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Jordan's Crimson Elevens Compile 24-31-3 Record

By Jerome A. Chadwick

In 1950 Lloyd P. Jordan inherited from ex-coach Art Valpey a team which had won only one of nine games the previous year. Three years later Jordan produced the College's first winning season since 1946. But after three winning seasons, his teams began the descent which ended this fall in a meager 2-6 record.

Jordan's overall record in seven years of Harvard coaching was twenty-four wins, thirty-one losses, and three ties. Only once--in 1954--did the former Amherst coach manage to win the Big Three title.

But in the last two years, when Jordan-coached teams turned in a poor record of five wins, ten losses, and one tie, there have been increasing expressions of alumni discontent.

The coach answered his critics in part early last month, at the annual varsity football banquet in Boston, when he decried the dearth of football material at the College. He urged the College to admit "some hard-nosed kids"--presumably of the caliber which would give him a winning football team after two losing years.

"Window Dressing"

Jordan continued with the declaration that the College could admit better football players "without compromising scholastic standards." He claimed that "the football team is the window dressing for what Harvard is aiming at--to be tops in the educational field. He concluded his remarks by recommending that a means for obtaining better players be included in planning for the "Program for Harvard College," the Administration's huge fund drive.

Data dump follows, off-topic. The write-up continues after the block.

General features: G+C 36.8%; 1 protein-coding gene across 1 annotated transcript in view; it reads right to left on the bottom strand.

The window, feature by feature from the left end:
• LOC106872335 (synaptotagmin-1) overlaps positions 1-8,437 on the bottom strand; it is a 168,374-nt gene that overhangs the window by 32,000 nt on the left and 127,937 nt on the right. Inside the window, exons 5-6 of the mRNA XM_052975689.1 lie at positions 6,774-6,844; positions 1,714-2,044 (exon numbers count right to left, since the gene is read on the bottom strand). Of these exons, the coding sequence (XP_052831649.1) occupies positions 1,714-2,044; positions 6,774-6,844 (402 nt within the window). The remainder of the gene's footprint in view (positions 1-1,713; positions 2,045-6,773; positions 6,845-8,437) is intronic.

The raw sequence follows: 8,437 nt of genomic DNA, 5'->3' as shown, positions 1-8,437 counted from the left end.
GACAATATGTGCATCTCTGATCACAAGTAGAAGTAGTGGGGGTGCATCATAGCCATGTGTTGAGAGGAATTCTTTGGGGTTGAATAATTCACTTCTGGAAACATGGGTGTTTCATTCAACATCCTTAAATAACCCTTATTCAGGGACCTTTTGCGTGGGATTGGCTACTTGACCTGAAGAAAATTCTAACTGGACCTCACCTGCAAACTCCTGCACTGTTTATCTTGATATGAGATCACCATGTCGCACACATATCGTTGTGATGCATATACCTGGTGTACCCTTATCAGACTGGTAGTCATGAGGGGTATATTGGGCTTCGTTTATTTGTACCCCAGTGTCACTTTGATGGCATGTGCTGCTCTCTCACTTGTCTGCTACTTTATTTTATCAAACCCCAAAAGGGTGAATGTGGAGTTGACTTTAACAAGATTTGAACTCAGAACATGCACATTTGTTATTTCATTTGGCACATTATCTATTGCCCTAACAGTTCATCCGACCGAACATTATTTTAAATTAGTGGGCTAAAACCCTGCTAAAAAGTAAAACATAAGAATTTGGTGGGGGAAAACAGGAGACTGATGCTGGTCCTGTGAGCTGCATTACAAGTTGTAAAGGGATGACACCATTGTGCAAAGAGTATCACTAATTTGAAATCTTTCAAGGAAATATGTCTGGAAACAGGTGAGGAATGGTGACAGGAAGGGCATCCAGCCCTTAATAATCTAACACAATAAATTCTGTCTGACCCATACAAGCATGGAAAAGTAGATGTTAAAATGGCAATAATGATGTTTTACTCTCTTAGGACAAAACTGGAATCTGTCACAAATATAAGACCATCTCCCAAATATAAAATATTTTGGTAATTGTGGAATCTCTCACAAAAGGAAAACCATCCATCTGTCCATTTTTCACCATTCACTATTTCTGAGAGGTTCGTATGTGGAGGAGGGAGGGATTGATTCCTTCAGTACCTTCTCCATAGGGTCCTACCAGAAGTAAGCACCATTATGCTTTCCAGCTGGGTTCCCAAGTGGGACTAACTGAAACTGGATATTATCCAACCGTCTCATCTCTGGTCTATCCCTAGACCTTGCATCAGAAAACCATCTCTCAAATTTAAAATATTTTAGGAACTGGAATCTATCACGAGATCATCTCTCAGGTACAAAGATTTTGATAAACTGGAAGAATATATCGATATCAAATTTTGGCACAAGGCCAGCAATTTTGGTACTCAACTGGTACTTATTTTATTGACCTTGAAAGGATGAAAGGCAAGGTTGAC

Jordan brought from Amherst a style of play not unlike that of his predecessor--the single-wing formation, with an unbalanced line to the right. He also brought with him the reputation of being capable of altering his style of play to suit his material.

The meat of Jordan's attack has always been the power play, employing bucks and cross-bucks much of the time. He made extensive use of the advantages of the single-wing power plays to the strong side of the line. In the seven years at the College, Jordan's teams were constantly plagued with a sieve-like pass defense.


In order to make use of all his backs, Jordan unveiled this year an offense which he had first used at Amherst--the A-formation. This system uses the familiar unbalanced line to the right, with a T-formation backfield. One of the chief advantages of this attack seemed to be that it allowed the Crimson to shift quickly to its old single-wing style.

In his first year here, the Crimson won only one of eight games, against Brown, 14 to 13. In 1951, Harvard won three, lost five, and tied once, taking victories from Springfield, Army, and Brown. Harvard compiled its first winning season in six years in 1952, when Jordan won five and lost four. The wins were against Springfield, Washington University, Colgate, Dartmouth, and Davidson.

Winning Season

In 1953, when Dick Clasby was captain, the Crimson won six and lost two. The wins were over Ohio University, Colgate, Dartmouth, Davidson, Brown, and Yale.

Despite a 4-3-1 record in 1954, Jordan's squad won the Big Three crown, with a 14-9 win over Princeton, and a 13-9 victory over Yale. The Crimson also defeated Cornell and Ohio U.

Last year, 1955, Harvard won three, lost four, and tied once, with wins over Massachusetts, Columbia, and Princeton. This fall, after a loss to Tufts and an impressive win over Cornell, the varsity was able to win only one other contest, against Dartmouth.

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